By the end of 2015, investors are expected to commit more than $1 billion to wearable technology startup companies, according to a recent market research report.
By the end of 2016, the entire wearable technology market will gross almost $2 billion in revenues.
Some companies, like FitBit and Jawbone, are focusing on wearable health and fitness gadgets as their bread and butter products. Other legacy tech companies like Apple, Google and Intel are making bold plays in healthcare, shaping the market with their considerable influence.
So far, the mainstay of wearable technology has been centered around wearable trackers for consumer fitness. Jawbone and Fitbit built their success on the booming popularity of activity tracking. With increased consumer awareness of the dangers of a sedentary lifestyle, a new demand has emerged for simple, easy-to-use trackers that help people track and measure their personal health goals.
However, with new tech heavyweights entering the market, wearable technology will not be limited to activity tracker wristbands for long. Already, we’ve seen important advances in sensor technology that allow for less obtrusive tracking. A company called VitalConnect has developed a low-profile plastic patch that can monitor vital signs, while researchers at the University of Illinois have patented a stick on tattoo-like sensor, in which the electronics have been designed to bend, fold and stretch like normal skin.
With sensor technology advancing in leaps and bounds, a growing movement of early stage innovation is rethinking how wearables can change our lives. Yet healthcare is a challenging market for fledgling entrepreneurs. Unlike other industries, healthcare is difficult to navigate due to excess regulations and extended product development timelines. Large established players and young digital health entrepreneurs alike find it challenging to bring new products to the market.
Startups in particular need access to capital, connected networks and ongoing coaching and peer support to make it through all of the dips along the journey. Meanwhile, industry leaders are partnering with emerging companies to innovate. For example, BASIS Science was one of the earliest entrants into the wearable tech field, (Disclosure: It was also a StartUp Health company, which I cofounded) before they were acquired by Intel as part of an effort to keep great technology, talent and innovation flowing through the giant company.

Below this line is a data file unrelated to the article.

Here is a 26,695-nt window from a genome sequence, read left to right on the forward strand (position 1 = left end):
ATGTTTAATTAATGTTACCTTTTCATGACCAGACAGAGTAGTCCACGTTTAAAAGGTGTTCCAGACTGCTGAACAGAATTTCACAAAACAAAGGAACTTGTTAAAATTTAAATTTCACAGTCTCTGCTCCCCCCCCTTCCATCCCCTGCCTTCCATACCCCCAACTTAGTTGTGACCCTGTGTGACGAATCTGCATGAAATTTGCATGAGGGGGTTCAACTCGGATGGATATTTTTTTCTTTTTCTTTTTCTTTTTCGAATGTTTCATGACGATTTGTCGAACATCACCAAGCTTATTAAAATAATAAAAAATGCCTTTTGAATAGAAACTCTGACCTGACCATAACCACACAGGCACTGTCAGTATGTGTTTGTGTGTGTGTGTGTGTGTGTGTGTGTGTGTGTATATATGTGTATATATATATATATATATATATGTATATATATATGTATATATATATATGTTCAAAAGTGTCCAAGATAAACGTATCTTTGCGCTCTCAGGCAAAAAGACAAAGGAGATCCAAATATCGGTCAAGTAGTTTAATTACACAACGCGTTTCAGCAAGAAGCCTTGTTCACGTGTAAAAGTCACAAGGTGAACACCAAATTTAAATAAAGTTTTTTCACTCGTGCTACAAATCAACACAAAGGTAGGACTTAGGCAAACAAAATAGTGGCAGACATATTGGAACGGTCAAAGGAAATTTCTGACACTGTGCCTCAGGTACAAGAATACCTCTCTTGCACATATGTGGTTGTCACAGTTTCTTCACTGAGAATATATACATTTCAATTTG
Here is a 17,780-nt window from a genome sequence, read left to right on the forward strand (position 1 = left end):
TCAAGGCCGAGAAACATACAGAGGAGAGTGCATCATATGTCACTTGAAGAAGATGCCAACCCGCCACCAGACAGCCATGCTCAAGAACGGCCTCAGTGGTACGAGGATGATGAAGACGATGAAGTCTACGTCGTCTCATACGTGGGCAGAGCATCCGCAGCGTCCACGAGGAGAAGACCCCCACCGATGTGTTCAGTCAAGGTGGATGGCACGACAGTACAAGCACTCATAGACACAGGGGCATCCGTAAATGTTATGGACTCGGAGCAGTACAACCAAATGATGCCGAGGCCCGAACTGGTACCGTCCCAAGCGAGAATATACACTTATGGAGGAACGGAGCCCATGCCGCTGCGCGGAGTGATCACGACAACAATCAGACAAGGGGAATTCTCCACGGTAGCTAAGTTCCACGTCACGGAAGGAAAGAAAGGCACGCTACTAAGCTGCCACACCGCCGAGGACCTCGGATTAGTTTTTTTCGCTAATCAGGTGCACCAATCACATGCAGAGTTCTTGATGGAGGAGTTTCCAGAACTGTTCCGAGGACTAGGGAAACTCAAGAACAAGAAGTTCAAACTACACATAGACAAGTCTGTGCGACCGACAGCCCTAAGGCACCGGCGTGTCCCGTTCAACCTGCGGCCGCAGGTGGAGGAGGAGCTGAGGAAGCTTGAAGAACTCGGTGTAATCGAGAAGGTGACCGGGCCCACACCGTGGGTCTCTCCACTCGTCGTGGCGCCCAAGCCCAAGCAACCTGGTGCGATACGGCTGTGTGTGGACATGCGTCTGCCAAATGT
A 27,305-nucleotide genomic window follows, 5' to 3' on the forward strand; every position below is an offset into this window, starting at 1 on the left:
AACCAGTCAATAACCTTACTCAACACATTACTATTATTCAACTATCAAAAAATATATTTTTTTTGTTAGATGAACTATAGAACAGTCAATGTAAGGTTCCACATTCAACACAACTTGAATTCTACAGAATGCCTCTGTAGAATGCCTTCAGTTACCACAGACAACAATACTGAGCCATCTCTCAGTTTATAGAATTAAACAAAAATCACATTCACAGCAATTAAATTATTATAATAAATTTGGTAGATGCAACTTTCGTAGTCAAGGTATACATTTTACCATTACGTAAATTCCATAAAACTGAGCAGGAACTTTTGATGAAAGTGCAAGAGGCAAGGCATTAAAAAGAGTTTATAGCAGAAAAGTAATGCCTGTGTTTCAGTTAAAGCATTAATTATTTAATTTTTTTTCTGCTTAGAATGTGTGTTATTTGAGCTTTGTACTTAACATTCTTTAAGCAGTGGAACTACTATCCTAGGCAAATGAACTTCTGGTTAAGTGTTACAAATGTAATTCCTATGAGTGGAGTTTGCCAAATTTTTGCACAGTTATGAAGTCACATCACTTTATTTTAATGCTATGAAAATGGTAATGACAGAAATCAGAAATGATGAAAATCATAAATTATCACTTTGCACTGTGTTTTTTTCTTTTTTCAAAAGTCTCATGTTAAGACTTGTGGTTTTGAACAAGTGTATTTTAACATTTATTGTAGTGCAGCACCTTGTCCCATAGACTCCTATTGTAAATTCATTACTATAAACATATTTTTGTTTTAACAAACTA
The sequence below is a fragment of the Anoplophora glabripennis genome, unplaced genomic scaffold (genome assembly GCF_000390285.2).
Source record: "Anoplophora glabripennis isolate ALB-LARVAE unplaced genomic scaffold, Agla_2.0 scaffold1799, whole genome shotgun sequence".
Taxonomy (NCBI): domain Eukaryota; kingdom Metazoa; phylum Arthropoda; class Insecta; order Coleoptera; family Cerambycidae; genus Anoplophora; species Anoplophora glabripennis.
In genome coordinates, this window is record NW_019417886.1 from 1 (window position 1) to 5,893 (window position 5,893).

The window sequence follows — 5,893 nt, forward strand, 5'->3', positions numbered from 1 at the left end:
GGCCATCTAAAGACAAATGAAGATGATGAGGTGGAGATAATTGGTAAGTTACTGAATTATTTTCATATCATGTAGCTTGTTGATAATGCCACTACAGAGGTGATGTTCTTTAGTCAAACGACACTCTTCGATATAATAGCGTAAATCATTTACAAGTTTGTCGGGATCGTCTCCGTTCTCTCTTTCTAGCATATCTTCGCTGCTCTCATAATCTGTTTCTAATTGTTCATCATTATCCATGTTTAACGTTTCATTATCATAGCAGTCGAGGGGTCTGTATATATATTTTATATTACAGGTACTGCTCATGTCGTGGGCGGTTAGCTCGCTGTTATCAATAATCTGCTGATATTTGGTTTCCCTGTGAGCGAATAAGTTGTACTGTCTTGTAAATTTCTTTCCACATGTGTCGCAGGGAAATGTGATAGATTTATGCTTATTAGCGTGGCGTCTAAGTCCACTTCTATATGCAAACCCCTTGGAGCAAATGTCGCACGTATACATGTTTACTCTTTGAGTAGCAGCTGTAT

The sky’s the limit when it comes to wearable tech in healthcare and potential innovations extend way beyond activity trackers. We’re already seeing sensors that improve quality of life, enable home diagnostics, make virtual health and remote monitoring possible, and that’s just the tip of the iceberg. For example, Google has teamed up with Novartis on a smart contact lens to the wearer’s blood sugar levels.
As I’ve written about before, the efforts of tech giants like Google, Intel and Apple to develop wearable tech solutions in healthcare speaks to the fact that we are living in a unique moment in history. Today, big data, sensors and connected devices have all converged to allow entrepreneurs to reimagine healthcare from the ground up.
We’re already living in a world some call the Internet of Things. This means everything in our world, from our beds to our cars to our refrigerators, is being designed to collect data with the potential to improve quality of life. The future is certain to bring a philosophy around wearable technology that emphasizes innovative novel uses that seamlessly integrates into everyday life in ways that dramatically improve the system of healthcare.
This article was written by Unity Stoakes from Forbes and was legally licensed through the NewsCred publisher network.